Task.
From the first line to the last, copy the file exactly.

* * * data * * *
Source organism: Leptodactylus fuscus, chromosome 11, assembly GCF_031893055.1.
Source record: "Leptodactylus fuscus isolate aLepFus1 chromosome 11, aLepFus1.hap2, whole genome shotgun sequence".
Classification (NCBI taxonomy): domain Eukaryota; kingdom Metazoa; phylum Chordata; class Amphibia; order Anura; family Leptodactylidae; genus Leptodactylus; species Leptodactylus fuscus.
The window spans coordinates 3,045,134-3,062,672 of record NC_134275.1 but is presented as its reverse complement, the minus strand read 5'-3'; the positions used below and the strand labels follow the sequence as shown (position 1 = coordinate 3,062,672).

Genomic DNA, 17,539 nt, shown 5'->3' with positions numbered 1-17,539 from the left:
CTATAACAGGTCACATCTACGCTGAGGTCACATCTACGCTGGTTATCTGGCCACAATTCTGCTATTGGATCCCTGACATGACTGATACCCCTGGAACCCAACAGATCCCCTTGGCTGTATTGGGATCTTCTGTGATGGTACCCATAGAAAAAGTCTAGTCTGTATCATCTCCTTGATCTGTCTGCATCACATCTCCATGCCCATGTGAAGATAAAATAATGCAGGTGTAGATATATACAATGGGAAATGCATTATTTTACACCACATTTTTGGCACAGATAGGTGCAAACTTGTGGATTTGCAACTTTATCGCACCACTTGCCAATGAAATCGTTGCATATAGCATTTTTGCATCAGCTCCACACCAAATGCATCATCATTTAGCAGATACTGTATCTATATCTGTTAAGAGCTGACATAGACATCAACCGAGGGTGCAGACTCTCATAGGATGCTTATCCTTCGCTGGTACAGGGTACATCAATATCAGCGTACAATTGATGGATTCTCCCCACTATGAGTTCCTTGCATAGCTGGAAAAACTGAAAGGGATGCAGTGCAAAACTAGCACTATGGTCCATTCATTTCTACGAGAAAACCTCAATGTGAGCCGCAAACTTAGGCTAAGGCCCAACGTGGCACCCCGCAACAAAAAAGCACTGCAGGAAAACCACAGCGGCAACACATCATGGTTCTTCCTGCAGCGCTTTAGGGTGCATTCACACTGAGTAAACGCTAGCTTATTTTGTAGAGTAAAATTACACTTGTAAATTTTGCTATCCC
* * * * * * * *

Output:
Source organism: Leptodactylus fuscus, chromosome 11, assembly GCF_031893055.1.
Source record: "Leptodactylus fuscus isolate aLepFus1 chromosome 11, aLepFus1.hap2, whole genome shotgun sequence".
Classification (NCBI taxonomy): domain Eukaryota; kingdom Metazoa; phylum Chordata; class Amphibia; order Anura; family Leptodactylidae; genus Leptodactylus; species Leptodactylus fuscus.
The window spans coordinates 3,045,134-3,062,672 of record NC_134275.1 but is presented as its reverse complement, the minus strand read 5'-3'; the positions used below and the strand labels follow the sequence as shown (position 1 = coordinate 3,062,672).

Genomic DNA, 17,539 nt, shown 5'->3' with positions numbered 1-17,539 from the left:
CTATAACAGGTCACATCTACGCTGAGGTCACATCTACGCTGGTTATCTGGCCACAATTCTGCTATTGGATCCCTGACATGACTGATACCCCTGGAACCCAACAGATCCCCTTGGCTGTATTGGGATCTTCTGTGATGGTACCCATAGAAAAAGTCTAGTCTGTATCATCTCCTTGATCTGTCTGCATCACATCTCCATGCCCATGTGAAGATAAAATAATGCAGGTGTAGATATATACAATGGGAAATGCATTATTTTACACCACATTTTTGGCACAGATAGGTGCAAACTTGTGGATTTGCAACTTTATCGCACCACTTGCCAATGAAATCGTTGCATATAGCATTTTTGCATCAGCTCCACACCAAATGCATCATCATTTAGCAGATACTGTATCTATATCTGTTAAGAGCTGACATAGACATCAACCGAGGGTGCAGACTCTCATAGGATGCTTATCCTTCGCTGGTACAGGGTACATCAATATCAGCGTACAATTGATGGATTCTCCCCACTATGAGTTCCTTGCATAGCTGGAAAAACTGAAAGGGATGCAGTGCAAAACTAGCACTATGGTCCATTCATTTCTACGAGAAAACCTCAATGTGAGCCGCAAACTTAGGCTAAGGCCCAACGTGGCACCCCGCAACAAAAAAGCACTGCAGGAAAACCACAGCGGCAACACATCATGGTTCTTCCTGCAGCGCTTTAGGGTGCATTCACACTGAGTAAACGCTAGCTTATTTTGTAGAGTAAAATTACACTTGTAAATTTTGCTATCCC